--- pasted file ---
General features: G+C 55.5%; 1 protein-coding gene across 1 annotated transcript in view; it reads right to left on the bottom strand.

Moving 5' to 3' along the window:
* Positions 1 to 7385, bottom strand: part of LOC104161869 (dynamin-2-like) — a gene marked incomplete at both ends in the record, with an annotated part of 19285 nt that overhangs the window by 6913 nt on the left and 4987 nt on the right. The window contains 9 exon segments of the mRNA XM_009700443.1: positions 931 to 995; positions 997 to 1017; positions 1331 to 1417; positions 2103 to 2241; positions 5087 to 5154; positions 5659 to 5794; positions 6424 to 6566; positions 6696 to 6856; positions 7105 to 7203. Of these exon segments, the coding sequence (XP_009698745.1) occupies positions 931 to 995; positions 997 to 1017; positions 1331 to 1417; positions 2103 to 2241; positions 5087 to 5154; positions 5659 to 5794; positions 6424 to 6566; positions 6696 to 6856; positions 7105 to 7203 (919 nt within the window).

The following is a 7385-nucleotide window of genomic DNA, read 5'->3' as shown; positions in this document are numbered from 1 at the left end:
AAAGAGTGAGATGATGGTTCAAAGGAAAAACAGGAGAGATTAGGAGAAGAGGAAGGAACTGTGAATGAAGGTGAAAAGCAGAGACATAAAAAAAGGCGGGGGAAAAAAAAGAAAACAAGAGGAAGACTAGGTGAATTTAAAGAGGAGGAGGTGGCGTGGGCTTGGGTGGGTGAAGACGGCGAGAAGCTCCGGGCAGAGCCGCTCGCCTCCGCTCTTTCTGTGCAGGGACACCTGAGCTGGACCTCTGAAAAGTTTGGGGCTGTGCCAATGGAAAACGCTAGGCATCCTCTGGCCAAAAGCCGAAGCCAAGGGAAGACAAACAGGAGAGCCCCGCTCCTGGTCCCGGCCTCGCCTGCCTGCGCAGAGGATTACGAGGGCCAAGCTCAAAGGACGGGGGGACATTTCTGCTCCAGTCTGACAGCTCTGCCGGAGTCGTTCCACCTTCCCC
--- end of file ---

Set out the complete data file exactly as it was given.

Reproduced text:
General features: G+C 55.5%; 1 protein-coding gene across 1 annotated transcript in view; it reads right to left on the bottom strand.

Moving 5' to 3' along the window:
* Positions 1 to 7385, bottom strand: part of LOC104161869 (dynamin-2-like) — a gene marked incomplete at both ends in the record, with an annotated part of 19285 nt that overhangs the window by 6913 nt on the left and 4987 nt on the right. The window contains 9 exon segments of the mRNA XM_009700443.1: positions 931 to 995; positions 997 to 1017; positions 1331 to 1417; positions 2103 to 2241; positions 5087 to 5154; positions 5659 to 5794; positions 6424 to 6566; positions 6696 to 6856; positions 7105 to 7203. Of these exon segments, the coding sequence (XP_009698745.1) occupies positions 931 to 995; positions 997 to 1017; positions 1331 to 1417; positions 2103 to 2241; positions 5087 to 5154; positions 5659 to 5794; positions 6424 to 6566; positions 6696 to 6856; positions 7105 to 7203 (919 nt within the window).

The following is a 7385-nucleotide window of genomic DNA, read 5'->3' as shown; positions in this document are numbered from 1 at the left end:
AAAGAGTGAGATGATGGTTCAAAGGAAAAACAGGAGAGATTAGGAGAAGAGGAAGGAACTGTGAATGAAGGTGAAAAGCAGAGACATAAAAAAAGGCGGGGGAAAAAAAAGAAAACAAGAGGAAGACTAGGTGAATTTAAAGAGGAGGAGGTGGCGTGGGCTTGGGTGGGTGAAGACGGCGAGAAGCTCCGGGCAGAGCCGCTCGCCTCCGCTCTTTCTGTGCAGGGACACCTGAGCTGGACCTCTGAAAAGTTTGGGGCTGTGCCAATGGAAAACGCTAGGCATCCTCTGGCCAAAAGCCGAAGCCAAGGGAAGACAAACAGGAGAGCCCCGCTCCTGGTCCCGGCCTCGCCTGCCTGCGCAGAGGATTACGAGGGCCAAGCTCAAAGGACGGGGGGACATTTCTGCTCCAGTCTGACAGCTCTGCCGGAGTCGTTCCACCTTCCCC